Study found link between human papillomavirus not related to cervical cancer, squamous cell carcinoma.
FRIDAY, July 20 (HealthDay News) -- Infection with cutaneous human papillomavirus (HPV) is linked to a type of skin cancer known as squamous cell carcinoma, according to a new study.
Risk factors for squamous cell carcinoma include exposure to the sun's harmful ultraviolet radiation, older age, light skin and a suppressed immune system. The international group of researchers found that having antibodies to certain types of cutaneous HPV may be an additional risk factor for this common form of skin cancer.
"Squamous cell carcinoma of the skin is the second most frequently occurring cancer among Caucasians in the United States, and the numbers of cases continue to rise," study author Dana Rollison, vice president and chief health information officer at Moffitt Cancer Center, in Tampa, Fla., said in a Moffitt news release.
Cutaneous (skin) HPV infection is different from the HPV infection associated with cervical cancer, the release pointed out.
The study investigated the links between cutaneous HPV antibodies in the blood and HPV infection in skin tumors.
The researchers tested 159 tissue samples with squamous cell carcinoma for the presence of cutaneous HPV infection. They found the skin cancer was significantly associated with antibodies to three different types of cutaneous HPV.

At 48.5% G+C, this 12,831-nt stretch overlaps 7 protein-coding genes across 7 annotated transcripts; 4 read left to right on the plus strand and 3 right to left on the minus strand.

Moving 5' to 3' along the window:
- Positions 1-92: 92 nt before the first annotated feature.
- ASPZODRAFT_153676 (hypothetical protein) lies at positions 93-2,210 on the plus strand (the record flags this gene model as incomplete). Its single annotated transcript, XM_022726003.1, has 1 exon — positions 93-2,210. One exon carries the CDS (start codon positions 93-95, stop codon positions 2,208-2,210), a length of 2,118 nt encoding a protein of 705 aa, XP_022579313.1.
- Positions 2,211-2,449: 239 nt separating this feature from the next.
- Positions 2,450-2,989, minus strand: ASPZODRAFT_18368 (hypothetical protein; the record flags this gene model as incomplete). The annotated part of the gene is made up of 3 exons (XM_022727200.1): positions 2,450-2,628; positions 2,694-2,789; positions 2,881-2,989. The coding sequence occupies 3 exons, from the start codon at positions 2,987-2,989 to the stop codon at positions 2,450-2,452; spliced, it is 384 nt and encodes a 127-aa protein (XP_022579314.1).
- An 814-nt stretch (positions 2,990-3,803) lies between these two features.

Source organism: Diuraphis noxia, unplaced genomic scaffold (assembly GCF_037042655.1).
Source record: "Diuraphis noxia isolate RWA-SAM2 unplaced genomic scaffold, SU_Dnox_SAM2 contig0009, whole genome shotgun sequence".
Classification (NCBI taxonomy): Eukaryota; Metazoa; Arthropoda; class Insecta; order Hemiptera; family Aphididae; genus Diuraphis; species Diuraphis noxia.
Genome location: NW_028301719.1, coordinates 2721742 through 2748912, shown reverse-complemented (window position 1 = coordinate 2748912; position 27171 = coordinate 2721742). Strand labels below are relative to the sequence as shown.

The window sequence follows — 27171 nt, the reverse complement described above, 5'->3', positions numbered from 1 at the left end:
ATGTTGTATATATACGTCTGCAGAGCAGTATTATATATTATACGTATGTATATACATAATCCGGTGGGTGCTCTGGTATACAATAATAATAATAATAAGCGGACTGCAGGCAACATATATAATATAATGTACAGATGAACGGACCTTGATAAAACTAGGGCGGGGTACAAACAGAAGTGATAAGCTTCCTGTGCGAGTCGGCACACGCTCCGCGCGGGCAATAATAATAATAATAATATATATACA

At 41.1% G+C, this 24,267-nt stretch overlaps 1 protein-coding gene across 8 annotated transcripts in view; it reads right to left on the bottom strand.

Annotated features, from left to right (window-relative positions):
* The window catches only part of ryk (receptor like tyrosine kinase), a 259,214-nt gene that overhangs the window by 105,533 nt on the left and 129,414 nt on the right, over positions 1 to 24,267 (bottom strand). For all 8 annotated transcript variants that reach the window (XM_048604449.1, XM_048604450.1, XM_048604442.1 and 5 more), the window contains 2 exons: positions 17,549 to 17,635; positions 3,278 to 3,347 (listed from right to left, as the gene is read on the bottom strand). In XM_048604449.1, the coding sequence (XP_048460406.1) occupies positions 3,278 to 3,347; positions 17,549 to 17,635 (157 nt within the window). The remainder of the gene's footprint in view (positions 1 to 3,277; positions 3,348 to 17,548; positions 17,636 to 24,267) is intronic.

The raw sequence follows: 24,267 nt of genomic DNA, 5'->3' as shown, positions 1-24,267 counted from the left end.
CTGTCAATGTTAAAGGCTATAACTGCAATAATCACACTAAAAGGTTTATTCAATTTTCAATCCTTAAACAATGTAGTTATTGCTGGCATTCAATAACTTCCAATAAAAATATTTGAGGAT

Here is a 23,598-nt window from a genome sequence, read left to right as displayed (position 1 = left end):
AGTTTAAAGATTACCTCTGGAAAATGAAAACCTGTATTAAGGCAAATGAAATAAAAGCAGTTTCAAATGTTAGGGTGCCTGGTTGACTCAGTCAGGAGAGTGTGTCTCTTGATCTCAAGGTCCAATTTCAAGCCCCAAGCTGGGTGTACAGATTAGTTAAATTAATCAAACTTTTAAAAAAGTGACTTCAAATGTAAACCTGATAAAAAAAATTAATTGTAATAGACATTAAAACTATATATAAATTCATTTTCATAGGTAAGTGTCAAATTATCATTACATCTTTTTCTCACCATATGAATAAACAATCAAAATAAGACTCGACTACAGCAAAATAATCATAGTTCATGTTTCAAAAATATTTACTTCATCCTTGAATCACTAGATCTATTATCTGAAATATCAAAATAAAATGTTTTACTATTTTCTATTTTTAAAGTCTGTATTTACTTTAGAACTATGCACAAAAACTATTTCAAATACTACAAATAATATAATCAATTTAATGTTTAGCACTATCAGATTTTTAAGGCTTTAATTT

Additional links were found between antibodies to two other types of cutaneous HPV when compared to blood samples from people without skin cancer, according to the researchers.
Some experts argue that infection with a certain form of cutaneous HPV interferes with the repair of DNA in sun-damaged skin and could predispose people to squamous cell cancer, the release noted.
"We hope that this study, aimed at identifying the role of cutaneous HPV infection in [squamous cell carcinoma], will lead to improved knowledge about who is at risk for [squamous cell carcinoma] and the development of new means of prevention," the researchers wrote.
The study appeared this month in Cancer Epidemiology, Biomarkers & Prevention.